Structure-Interaction Theory: Conceptual, Contextual and Strategic Influences on Human Communication

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Abstract


This paper addresses Structure-Interaction Theory (SIT), a theoretical framework that both describes communication messages as well as assists in making predictions about how human communication can be improved based on listener preferences for message structure or interaction. Communication messages may be characterized as existing on a continuum of structure-interaction. Communication structure is the inherent way information in a message is organized. A highly structured message is one in which the message is strategically organized using a planned arrangement of symbols to create meaning. Communication interaction is a way of viewing a message with give-and-take, less sustained “notes,” more change in note sequence and briefer notes. SIT seeks to provide a framework to assist communicators in appropriately adapting a message for maximum effectiveness. Although Structure-Interaction Theory newly articulated here, it is anchored in both classic ways of describing communication, such as rhetoric and dialectic (Aristotle, 1959), as well as more contemporary communication theories (Salem, 2012; Littlejohn & Foss, 2008). Specifically, the paper provides an overview of the theory and its conceptual assumptions, identifies how the theory can help explain and predict communication in several communication contexts (interpersonal, group, public communication), and suggests how SIT may help identify strategies to enhance human development. Structure-Interaction Theory is based on an assumption that a human communication message which is understood, achieves the intended effect of the communicator, and is ethical, requires an appropriate balance of two things: structure and interaction. Communication structure is the inherent way a message is constructed to provide a sustained direction to present information to another person. In linking structure and interaction to Aristotle’s description of messages, rhetoric is a more structured, sustained speech or planned message. Dialectic is characterized by a more spontaneous give and take interaction of messages and response to messages. SIT posits that all communication can be placed on a continuum of structure-interaction. The paper identifies applications of SIT to several communication situations and presents communication strategies that can enhance human development. The paper also notes how SIT can be used to develop message strategies to adapt to audience preferences for structure and interaction based on culture and audience expectations. Considering the needs, interests, values (including cultural values) of the audience, is the prime determinant of the degree of structure or interaction that should be evident in a communication episode. Appropriately applied, SIT may help both describe the nature of messages (as structured or interactive) as well as assist in making predictions as to how applications of the structure-interaction message continuum may enhance communication effectiveness.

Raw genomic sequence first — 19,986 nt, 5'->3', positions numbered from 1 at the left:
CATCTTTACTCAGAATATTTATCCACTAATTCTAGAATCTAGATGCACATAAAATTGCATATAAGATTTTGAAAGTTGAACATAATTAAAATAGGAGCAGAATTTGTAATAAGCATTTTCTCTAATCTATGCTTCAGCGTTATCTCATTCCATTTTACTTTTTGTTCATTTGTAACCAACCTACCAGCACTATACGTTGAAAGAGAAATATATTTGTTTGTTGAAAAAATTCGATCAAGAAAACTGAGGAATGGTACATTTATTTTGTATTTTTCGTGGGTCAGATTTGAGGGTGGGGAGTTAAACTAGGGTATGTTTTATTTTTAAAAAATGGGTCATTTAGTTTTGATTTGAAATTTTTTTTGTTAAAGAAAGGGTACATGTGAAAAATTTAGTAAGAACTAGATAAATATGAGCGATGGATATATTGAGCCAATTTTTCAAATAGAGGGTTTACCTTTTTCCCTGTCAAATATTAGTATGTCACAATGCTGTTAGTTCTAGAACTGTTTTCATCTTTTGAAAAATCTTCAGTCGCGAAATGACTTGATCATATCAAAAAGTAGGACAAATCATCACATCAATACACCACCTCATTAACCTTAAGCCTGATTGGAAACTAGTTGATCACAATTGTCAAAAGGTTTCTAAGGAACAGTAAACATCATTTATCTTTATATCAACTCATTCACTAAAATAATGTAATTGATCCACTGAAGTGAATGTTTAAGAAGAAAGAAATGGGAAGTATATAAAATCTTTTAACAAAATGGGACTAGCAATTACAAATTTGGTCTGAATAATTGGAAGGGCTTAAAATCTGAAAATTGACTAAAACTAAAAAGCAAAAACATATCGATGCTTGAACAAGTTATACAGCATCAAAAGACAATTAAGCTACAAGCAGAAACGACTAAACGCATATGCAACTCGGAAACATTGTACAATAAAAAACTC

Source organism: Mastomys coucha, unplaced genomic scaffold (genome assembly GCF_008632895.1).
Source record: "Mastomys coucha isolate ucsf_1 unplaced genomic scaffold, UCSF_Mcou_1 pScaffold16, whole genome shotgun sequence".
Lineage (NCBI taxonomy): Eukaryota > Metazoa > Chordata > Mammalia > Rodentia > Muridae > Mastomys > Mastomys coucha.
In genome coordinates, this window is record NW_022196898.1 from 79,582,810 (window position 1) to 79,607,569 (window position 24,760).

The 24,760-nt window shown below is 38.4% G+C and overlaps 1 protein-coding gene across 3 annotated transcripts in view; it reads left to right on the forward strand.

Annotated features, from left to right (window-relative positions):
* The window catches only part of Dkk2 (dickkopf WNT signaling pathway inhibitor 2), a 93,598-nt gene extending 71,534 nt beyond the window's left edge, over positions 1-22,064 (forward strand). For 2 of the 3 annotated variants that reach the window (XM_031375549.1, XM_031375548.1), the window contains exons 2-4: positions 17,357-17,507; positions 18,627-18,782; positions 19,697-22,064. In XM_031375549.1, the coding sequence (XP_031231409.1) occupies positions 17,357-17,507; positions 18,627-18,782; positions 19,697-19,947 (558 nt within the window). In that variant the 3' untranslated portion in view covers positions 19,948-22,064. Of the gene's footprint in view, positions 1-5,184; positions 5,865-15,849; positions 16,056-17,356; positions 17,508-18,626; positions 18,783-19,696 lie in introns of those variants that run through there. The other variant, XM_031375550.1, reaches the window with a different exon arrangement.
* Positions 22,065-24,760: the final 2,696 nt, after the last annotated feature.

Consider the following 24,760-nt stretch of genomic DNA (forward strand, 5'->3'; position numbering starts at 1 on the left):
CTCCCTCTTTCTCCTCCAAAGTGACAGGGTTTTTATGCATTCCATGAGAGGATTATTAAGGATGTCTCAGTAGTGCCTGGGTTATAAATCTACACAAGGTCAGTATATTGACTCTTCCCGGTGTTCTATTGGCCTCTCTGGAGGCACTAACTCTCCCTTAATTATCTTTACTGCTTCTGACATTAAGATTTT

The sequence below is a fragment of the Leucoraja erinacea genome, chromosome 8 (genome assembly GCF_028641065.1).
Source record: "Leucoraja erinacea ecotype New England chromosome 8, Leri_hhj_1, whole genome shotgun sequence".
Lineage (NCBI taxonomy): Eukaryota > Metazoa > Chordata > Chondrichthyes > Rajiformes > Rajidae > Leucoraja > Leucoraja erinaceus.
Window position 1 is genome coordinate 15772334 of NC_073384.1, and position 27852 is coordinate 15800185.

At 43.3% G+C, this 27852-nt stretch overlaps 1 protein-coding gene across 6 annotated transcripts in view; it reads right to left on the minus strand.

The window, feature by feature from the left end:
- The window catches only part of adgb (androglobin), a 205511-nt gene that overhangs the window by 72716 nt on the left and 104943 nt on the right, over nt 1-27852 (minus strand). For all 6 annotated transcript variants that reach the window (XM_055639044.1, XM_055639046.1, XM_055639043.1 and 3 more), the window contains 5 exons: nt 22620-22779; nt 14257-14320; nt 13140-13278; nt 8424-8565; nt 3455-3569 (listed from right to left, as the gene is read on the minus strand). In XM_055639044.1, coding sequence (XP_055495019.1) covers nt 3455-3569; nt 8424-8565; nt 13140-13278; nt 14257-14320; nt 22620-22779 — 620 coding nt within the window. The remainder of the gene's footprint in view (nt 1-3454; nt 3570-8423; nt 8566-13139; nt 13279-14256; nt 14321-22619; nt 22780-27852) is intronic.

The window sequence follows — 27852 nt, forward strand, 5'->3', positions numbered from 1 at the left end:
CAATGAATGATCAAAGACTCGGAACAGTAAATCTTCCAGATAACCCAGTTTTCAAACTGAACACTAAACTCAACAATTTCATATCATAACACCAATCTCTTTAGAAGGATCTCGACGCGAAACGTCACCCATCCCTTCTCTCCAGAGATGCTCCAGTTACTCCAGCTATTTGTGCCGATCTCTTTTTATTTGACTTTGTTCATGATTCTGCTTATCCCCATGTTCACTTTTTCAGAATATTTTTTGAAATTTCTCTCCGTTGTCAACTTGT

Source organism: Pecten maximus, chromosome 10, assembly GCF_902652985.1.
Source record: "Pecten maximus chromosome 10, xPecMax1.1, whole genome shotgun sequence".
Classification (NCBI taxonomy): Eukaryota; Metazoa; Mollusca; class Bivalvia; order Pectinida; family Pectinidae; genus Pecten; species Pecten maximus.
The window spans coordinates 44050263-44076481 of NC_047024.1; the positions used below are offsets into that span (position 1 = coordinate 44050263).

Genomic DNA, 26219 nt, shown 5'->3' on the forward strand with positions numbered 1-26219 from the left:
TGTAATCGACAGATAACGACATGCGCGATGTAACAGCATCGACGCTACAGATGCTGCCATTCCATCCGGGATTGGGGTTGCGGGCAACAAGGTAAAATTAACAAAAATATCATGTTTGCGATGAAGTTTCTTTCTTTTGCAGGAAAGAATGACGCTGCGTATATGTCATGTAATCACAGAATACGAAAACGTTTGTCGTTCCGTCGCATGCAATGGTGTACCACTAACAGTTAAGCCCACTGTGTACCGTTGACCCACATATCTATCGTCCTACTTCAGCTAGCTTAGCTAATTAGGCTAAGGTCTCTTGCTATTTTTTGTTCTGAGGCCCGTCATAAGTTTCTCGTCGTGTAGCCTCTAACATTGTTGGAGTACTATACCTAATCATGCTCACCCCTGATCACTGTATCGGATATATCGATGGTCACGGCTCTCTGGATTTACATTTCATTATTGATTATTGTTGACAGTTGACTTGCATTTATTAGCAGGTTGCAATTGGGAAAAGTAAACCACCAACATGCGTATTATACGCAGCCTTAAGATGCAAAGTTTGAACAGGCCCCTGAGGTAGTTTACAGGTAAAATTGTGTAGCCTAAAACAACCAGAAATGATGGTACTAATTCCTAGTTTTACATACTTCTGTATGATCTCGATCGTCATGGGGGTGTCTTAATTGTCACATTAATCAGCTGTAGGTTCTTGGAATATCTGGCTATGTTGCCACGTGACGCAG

About the authors

Steven A Beebe

Texas State University

Email: sbeebe@txstate.edu
Regents’ and University Distinguished Professor; Department of Communication Studies

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